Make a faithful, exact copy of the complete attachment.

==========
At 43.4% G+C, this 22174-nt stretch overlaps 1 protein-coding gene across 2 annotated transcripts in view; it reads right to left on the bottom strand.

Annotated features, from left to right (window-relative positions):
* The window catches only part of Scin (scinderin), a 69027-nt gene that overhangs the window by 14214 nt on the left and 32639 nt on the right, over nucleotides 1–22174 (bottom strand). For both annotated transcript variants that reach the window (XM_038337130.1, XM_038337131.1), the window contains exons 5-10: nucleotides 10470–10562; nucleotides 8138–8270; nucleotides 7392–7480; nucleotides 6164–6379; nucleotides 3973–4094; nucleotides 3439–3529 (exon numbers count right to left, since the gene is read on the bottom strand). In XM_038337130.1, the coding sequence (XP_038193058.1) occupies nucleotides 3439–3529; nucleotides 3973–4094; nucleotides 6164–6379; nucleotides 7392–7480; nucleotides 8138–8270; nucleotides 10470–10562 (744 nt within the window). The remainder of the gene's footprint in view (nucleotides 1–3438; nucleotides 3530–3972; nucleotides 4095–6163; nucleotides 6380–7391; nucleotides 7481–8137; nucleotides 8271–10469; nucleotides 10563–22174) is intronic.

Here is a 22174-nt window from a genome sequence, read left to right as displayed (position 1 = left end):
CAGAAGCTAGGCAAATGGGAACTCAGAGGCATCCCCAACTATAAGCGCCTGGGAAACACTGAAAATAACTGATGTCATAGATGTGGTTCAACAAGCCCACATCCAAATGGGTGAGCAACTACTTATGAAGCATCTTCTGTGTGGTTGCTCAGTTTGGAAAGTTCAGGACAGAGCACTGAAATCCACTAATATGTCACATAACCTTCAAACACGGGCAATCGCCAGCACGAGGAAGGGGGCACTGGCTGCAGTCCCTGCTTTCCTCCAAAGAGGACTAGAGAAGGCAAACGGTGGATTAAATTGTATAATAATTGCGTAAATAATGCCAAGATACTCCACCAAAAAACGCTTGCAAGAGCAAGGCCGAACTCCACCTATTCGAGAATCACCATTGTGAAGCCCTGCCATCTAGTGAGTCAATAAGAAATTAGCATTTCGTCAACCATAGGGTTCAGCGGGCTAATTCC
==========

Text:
At 43.4% G+C, this 22174-nt stretch overlaps 1 protein-coding gene across 2 annotated transcripts in view; it reads right to left on the bottom strand.

Annotated features, from left to right (window-relative positions):
* The window catches only part of Scin (scinderin), a 69027-nt gene that overhangs the window by 14214 nt on the left and 32639 nt on the right, over nucleotides 1–22174 (bottom strand). For both annotated transcript variants that reach the window (XM_038337130.1, XM_038337131.1), the window contains exons 5-10: nucleotides 10470–10562; nucleotides 8138–8270; nucleotides 7392–7480; nucleotides 6164–6379; nucleotides 3973–4094; nucleotides 3439–3529 (exon numbers count right to left, since the gene is read on the bottom strand). In XM_038337130.1, the coding sequence (XP_038193058.1) occupies nucleotides 3439–3529; nucleotides 3973–4094; nucleotides 6164–6379; nucleotides 7392–7480; nucleotides 8138–8270; nucleotides 10470–10562 (744 nt within the window). The remainder of the gene's footprint in view (nucleotides 1–3438; nucleotides 3530–3972; nucleotides 4095–6163; nucleotides 6380–7391; nucleotides 7481–8137; nucleotides 8271–10469; nucleotides 10563–22174) is intronic.

Here is a 22174-nt window from a genome sequence, read left to right as displayed (position 1 = left end):
CAGAAGCTAGGCAAATGGGAACTCAGAGGCATCCCCAACTATAAGCGCCTGGGAAACACTGAAAATAACTGATGTCATAGATGTGGTTCAACAAGCCCACATCCAAATGGGTGAGCAACTACTTATGAAGCATCTTCTGTGTGGTTGCTCAGTTTGGAAAGTTCAGGACAGAGCACTGAAATCCACTAATATGTCACATAACCTTCAAACACGGGCAATCGCCAGCACGAGGAAGGGGGCACTGGCTGCAGTCCCTGCTTTCCTCCAAAGAGGACTAGAGAAGGCAAACGGTGGATTAAATTGTATAATAATTGCGTAAATAATGCCAAGATACTCCACCAAAAAACGCTTGCAAGAGCAAGGCCGAACTCCACCTATTCGAGAATCACCATTGTGAAGCCCTGCCATCTAGTGAGTCAATAAGAAATTAGCATTTCGTCAACCATAGGGTTCAGCGGGCTAATTCC